Kevin W.Bounds

Preacher, Teacher, & Writer

Jonah: More than a Fish Story — September 13, 2021

Jonah: More than a Fish Story

The word of the LORD came to Jonah the son of Amittai saying, “Arise, go to Nineveh the great city and cry against it, for their wickedness has come up before Me.”

(Jonah 1:1-2, NASB)

Do you remember the story of Jonah? If you’re like me, the mention of the name elicits images of flannelgraph in Sunday school or a coming to the front during “big church” for the children’s sermon. In both scenarios, I remember being told about a rebellious prophet being swallowed by a giant fish (often depicted as a whale) and spending three nights in its belly. Often, we focus on the fish when we tell the story to children. However, the giant fish is a means to an end. The giant fish ingesting Jonah is a part of the story, but it is not the point of the book. 

If the fish is not the point, then what is? It’s dangerous to boil a biblical book into one theme, because we risk shoehorning God’s truth into a preconceived box. With this in mind, I think Jonah has many themes, but the point is God’s mercy and grace for all people. We get sidetracked by the supporting characters, but the story reveals God is a God of second chances.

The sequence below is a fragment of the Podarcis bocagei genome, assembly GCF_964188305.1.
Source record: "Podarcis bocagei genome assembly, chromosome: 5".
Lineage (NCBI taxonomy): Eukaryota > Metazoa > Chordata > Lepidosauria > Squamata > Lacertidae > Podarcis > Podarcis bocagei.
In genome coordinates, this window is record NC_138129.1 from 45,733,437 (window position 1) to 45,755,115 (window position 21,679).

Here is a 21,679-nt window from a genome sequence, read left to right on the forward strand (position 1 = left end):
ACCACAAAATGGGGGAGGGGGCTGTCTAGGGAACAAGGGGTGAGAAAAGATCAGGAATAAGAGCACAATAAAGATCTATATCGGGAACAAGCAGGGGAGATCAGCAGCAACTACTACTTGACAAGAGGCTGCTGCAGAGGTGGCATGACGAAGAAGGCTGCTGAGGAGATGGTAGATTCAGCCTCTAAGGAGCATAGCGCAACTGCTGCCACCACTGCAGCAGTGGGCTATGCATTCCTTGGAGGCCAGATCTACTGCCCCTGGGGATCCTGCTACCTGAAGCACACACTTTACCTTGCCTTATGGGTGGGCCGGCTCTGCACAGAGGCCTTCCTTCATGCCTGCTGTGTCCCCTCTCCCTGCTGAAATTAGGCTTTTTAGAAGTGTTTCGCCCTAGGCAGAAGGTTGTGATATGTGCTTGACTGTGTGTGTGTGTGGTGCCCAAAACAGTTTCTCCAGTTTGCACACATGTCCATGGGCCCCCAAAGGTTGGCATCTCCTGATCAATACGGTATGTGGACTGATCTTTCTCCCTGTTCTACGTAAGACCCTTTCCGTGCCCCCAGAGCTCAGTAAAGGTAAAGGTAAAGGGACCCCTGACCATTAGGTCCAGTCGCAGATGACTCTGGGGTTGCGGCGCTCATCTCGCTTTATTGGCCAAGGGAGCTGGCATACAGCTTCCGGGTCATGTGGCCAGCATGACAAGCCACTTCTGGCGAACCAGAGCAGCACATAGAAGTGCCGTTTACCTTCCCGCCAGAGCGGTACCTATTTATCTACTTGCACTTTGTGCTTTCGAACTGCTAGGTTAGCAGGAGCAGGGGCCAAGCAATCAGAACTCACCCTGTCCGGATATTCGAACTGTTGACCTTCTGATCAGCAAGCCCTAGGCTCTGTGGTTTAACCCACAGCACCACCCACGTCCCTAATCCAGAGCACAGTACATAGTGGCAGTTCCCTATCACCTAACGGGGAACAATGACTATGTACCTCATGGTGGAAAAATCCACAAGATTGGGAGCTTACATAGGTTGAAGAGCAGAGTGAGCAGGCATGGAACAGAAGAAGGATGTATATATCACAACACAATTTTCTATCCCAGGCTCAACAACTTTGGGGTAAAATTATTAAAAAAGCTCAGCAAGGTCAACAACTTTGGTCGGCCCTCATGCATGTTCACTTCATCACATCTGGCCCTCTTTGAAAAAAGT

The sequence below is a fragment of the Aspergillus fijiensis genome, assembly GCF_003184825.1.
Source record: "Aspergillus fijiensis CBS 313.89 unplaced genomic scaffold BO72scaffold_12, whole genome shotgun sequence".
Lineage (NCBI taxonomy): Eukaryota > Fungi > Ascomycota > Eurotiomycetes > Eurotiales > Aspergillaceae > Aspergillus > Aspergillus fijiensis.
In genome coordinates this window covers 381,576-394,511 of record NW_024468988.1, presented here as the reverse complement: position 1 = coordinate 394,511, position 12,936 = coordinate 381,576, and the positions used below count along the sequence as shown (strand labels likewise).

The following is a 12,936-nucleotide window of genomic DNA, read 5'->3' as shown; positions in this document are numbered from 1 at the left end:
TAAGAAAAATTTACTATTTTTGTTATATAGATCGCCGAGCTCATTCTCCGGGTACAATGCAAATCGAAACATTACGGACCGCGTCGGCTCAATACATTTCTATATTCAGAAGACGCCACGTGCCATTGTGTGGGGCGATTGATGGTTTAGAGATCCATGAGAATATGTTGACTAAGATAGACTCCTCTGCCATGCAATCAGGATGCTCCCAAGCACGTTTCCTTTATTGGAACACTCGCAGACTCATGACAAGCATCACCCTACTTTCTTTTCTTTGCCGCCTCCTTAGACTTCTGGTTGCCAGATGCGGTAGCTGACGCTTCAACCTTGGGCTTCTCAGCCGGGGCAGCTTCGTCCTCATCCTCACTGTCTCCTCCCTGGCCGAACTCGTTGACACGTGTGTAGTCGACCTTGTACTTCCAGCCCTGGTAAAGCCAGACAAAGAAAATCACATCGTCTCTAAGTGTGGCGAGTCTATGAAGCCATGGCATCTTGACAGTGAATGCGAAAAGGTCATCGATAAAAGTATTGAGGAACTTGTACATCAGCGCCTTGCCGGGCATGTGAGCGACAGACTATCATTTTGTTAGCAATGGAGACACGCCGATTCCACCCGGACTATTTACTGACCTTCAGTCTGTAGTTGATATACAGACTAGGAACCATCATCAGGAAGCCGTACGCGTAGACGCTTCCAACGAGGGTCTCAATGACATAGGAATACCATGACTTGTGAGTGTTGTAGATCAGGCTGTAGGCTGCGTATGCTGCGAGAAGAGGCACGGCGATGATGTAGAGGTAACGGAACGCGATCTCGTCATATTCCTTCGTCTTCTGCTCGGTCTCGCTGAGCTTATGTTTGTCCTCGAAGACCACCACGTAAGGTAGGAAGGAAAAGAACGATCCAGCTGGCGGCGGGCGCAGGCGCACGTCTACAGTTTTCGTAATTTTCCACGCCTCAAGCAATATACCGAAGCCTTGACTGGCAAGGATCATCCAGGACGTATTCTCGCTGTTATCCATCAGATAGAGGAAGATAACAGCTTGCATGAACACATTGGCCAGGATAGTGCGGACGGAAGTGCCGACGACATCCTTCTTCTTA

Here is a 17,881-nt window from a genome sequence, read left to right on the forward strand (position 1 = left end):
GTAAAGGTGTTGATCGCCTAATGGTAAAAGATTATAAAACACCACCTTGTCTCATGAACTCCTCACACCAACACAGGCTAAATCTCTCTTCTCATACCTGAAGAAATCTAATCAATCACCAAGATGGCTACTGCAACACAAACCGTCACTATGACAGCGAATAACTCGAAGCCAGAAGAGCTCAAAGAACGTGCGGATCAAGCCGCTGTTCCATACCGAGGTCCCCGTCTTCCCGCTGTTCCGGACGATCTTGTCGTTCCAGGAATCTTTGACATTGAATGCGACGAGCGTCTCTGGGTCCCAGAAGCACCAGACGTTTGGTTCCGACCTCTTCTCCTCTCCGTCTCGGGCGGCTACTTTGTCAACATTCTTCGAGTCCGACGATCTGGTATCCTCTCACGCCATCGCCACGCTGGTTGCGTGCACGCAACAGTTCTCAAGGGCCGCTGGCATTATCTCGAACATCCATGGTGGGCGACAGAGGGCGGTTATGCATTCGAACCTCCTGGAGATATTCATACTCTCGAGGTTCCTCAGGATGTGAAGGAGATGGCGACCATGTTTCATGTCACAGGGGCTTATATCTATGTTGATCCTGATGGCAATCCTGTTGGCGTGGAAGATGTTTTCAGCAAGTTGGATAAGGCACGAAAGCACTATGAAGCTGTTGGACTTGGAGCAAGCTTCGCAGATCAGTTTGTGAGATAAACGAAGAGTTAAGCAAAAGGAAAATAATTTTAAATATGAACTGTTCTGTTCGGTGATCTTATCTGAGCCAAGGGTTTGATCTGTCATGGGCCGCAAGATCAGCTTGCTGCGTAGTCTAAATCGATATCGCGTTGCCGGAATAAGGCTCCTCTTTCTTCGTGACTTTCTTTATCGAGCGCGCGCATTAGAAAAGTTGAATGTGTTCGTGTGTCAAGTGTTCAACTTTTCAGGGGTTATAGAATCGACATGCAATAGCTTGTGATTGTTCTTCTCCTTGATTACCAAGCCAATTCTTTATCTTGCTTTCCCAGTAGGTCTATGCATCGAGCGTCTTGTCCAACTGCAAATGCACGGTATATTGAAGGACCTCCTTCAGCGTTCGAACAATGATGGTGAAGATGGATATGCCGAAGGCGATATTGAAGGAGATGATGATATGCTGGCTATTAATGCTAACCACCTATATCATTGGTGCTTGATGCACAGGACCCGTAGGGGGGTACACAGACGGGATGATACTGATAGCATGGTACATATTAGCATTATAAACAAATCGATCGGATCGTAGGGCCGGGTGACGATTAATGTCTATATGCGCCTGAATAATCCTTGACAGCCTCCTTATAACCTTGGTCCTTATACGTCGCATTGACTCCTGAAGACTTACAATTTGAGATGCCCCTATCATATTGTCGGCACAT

In the opening verse, we witness God calling Jonah the son of Amittai to go preach against the wickedness of the Ninevites. The Bible states, “The word of the LORD came to Jonah the son of Amittai saying, ‘Arise, go to Nineveh the great city and cry against it, for their wickedness has come up before Me’” (Jonah 1:1-2). A quick survey of history reveals that Nineveh was the capital of the Assyrian empire. The Assyrians were known for their brutality. They not only defeated opposing armies, but would even desecrate the bodies of their foes. For example, they would impale people on stakes and leave them for days to strike fear into the hearts of the enemies. If you will, the Assyrians were the terrorists of the ancient world. 

God called Jonah to preach against this evil empire. But why? God wanted to show them mercy and grace. This is the very reason Jonah fled in the opposite direction in disobedience. He knew God would forgive them if they repented (see Jonah 4:2). Jonah didn’t think the Ninevites deserved God’s mercy and grace. And I agree they did not, but neither do we! God was giving them another chance.